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PEPPOL is a set of standards and specifications enabling cross-border eProcurement among the various European countries. The use of this network is governed by a multi-lateral agreement structure born during the development of the Pan-European Public Procurement Online project, which took place between May 2008 and August 2012. These requirements are currently owned and maintained by OpenPEPPOL; an international non-profit association which emerged in 2012 once the PEPPOL project concluded.
Singapore pioneered the use of electronic invoicing - not just in Asia but worldwide. The country began using it in 2003, at the same time as Chile. However, it would be years later that it would become mandatory in Singapore.
One of the particular features of the Asian market is its heterogeneous nature. It is much more diverse, for example, than either the European or Latin American markets. Asia is the largest and most populous continent on Earth. It has a concentration of major economic powers alongside others that are still in the very early stages of development. In such an uneven environment, electronic invoicing is only gradually finding its place.
In Poland, 1.5 billion electronic invoices are issued every year by approximately 1.7 million companies. Although these are significant numbers, the implementation of e-invoicing in this country is far behind most other European states. In fact, regardless of how large these numbers might seem, only 3% of Polish businesses issue electronic invoices.
Electronic invoicing is nowadays used worldwide and is being increasingly implemented in all industries and for all kinds of transactions. In particular, in Germany, nearly 32,000 million e-invoices are exchanged every year. The German Government has legislated to promote their use, given the benefits they bring to both companies and the state itself. Moreover, the European Union has made them mandatory in certain transactions and the private sector makes an increasing use of them.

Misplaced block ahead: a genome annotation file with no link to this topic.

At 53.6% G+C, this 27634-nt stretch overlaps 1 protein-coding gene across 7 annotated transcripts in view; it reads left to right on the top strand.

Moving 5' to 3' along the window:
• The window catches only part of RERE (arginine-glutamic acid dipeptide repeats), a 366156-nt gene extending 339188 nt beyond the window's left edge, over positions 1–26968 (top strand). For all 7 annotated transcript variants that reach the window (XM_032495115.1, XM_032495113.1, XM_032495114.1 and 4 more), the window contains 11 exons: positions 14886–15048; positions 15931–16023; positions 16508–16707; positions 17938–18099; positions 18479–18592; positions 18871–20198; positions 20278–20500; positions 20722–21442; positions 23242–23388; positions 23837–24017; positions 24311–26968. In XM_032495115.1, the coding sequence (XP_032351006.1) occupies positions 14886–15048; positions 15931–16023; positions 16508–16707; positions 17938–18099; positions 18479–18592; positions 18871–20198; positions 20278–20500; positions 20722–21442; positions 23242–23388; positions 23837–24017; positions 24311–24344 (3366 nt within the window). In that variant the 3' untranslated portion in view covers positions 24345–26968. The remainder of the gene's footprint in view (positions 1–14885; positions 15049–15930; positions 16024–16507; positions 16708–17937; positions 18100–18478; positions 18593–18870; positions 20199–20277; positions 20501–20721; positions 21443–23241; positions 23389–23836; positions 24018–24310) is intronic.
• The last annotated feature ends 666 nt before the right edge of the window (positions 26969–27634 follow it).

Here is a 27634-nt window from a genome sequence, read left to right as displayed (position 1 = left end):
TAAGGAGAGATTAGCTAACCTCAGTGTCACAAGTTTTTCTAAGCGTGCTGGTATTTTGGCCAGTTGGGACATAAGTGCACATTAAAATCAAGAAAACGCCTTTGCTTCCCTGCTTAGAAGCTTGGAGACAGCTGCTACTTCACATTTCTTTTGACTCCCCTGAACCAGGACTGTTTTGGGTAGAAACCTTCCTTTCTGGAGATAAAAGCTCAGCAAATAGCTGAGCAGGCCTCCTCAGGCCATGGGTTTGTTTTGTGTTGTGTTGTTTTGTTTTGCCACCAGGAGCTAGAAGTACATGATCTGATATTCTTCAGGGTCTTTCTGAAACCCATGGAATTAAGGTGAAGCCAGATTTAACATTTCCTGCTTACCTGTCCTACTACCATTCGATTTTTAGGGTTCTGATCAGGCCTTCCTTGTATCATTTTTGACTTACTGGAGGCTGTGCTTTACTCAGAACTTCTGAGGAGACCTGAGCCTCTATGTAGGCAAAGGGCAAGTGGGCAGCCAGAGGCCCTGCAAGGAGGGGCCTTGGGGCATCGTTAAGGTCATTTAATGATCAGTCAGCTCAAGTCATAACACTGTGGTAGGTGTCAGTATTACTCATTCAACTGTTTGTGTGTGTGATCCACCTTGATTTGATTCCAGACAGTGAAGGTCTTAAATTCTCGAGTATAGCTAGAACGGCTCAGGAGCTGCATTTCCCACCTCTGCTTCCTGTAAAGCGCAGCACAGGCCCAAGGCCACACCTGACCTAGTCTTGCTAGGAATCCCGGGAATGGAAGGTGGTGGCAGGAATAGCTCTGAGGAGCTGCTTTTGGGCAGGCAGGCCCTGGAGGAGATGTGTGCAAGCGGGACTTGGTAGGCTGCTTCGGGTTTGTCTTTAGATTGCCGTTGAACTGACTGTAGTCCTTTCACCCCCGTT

From 18th April, 2019, the public administrations of all EU Member States are compelled to electronically receive and process their invoices. This concerns any B2G (Business-to-Government) and G2G (Government-to-Government) trades and transactions within the European Union.
The 2014/55/EU regulation is aimed at standardise a common European e-invoicing format, so that any public or private supplier is able to work with European public administrations seamlessly. Developing cross-border trade falls under the main EU goals.
Electronic invoice or e-Invoicing is a way of proving transactions in a more reliable, convenient, and safe way. It fulfils the same role as traditional invoice and is legally equivalent although it has many more benefits, becoming an essential resource for companies.
This is why implementation of electronic invoicing systems continue growing on several economic sectors. It is a widespread fact both in Europe and Latin America. Taking Spain as an example, during 2018, 181,884,086 electronic invoices were issued, 14.92% more than in 2017. Thanks to this, Spanish companies saved more than €900,000,000 on invoice reception handling that year. Across the Atlantic, e-Invoicing has reached the US, Canada and all over South America, Central America, and the Caribbean, getting over Europe as per implementation degree.
Estonia, like many other European countries, has decided to implement mandatory eInvoicing for the country’s public procurement. This decision is included in the modification of the Accounting Act that was published on 27 December 2016, which established that all contracting authorities (central, regional and local) must accept and process machine-processable invoices as of 1 March 2017.